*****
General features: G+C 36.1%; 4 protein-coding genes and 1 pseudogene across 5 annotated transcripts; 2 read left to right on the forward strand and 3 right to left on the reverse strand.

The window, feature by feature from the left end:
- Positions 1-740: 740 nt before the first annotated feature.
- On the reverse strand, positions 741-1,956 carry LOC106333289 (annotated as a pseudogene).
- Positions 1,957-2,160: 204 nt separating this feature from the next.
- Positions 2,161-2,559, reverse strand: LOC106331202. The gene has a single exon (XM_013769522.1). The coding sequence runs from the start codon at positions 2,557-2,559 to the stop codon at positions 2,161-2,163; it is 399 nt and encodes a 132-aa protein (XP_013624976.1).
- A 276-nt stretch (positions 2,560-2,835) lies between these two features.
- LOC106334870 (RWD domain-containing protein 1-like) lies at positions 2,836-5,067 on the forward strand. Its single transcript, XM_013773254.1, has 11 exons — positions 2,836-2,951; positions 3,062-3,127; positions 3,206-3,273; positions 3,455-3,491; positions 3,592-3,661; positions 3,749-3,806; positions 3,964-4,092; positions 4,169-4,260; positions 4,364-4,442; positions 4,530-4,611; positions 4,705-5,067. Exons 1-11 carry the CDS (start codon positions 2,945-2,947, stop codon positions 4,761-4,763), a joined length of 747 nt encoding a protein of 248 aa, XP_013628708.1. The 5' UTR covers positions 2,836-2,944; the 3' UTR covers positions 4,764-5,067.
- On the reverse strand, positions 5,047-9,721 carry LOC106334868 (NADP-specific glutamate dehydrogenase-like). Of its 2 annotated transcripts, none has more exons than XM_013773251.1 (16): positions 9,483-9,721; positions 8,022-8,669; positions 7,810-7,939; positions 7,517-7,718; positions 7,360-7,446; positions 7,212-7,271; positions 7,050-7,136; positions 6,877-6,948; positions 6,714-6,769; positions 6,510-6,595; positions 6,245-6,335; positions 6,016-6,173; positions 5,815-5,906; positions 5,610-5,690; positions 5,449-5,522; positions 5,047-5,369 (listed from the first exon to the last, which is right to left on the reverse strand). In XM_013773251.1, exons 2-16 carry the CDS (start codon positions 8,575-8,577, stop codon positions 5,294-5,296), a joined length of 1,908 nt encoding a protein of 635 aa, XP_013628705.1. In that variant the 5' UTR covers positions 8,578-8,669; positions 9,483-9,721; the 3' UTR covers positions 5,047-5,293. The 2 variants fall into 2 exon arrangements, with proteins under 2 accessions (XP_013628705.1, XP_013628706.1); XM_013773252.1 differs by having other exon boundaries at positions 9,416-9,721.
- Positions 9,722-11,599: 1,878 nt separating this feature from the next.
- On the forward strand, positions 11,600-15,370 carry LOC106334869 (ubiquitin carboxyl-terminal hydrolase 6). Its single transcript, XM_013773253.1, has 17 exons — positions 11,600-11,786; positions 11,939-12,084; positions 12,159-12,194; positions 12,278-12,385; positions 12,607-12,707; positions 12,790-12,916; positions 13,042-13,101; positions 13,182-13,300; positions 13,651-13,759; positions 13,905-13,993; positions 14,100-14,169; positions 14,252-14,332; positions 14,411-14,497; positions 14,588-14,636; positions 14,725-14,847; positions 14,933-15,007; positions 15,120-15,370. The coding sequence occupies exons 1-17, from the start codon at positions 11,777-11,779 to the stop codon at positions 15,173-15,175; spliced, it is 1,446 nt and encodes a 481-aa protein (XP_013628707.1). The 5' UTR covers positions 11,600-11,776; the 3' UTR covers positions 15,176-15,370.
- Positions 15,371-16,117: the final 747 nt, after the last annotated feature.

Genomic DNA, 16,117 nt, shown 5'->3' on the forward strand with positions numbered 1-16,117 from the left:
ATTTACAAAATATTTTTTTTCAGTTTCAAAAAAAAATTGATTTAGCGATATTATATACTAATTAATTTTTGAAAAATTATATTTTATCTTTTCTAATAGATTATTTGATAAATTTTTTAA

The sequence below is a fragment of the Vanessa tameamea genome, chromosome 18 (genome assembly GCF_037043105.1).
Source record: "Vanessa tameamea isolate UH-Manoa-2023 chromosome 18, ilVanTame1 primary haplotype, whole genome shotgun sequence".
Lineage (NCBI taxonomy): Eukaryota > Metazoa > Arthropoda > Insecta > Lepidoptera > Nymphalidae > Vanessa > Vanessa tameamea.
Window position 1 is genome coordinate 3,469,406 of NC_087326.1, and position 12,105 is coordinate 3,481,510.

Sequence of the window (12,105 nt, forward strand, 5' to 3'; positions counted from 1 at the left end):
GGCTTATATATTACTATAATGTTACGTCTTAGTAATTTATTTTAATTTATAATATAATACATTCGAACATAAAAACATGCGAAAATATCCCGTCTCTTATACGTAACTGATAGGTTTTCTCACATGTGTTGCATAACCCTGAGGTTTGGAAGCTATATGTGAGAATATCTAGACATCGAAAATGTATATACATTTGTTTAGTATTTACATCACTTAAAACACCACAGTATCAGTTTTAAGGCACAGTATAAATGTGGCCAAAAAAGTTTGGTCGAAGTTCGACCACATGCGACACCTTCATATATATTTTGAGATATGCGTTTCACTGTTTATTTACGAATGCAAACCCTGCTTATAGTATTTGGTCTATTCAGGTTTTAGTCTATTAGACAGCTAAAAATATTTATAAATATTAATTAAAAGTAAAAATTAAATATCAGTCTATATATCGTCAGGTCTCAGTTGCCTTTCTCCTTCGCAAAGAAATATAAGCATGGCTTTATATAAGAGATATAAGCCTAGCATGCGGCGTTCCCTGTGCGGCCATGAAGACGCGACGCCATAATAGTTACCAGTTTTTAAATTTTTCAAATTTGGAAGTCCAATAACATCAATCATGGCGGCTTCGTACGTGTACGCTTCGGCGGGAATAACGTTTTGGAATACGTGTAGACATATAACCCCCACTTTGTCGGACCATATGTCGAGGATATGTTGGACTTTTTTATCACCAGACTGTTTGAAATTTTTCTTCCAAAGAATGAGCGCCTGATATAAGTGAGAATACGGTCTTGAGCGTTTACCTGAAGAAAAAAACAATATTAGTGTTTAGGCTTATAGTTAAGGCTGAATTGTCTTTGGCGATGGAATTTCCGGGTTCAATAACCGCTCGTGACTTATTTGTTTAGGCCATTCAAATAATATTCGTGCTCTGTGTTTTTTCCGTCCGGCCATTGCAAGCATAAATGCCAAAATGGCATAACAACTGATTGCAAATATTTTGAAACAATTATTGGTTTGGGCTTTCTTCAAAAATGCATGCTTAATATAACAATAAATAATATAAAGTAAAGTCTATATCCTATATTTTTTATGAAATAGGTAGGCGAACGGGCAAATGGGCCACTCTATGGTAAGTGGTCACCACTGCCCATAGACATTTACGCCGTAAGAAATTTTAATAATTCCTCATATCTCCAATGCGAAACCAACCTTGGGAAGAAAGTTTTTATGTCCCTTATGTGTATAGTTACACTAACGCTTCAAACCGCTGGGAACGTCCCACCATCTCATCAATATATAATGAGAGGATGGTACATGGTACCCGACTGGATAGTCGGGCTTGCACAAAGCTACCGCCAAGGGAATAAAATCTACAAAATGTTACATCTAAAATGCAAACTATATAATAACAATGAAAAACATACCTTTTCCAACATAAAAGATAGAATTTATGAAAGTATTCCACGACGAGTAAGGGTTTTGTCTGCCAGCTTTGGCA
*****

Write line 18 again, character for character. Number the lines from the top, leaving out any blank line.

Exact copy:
Window position 1 is genome coordinate 3,469,406 of NC_087326.1, and position 12,105 is coordinate 3,481,510.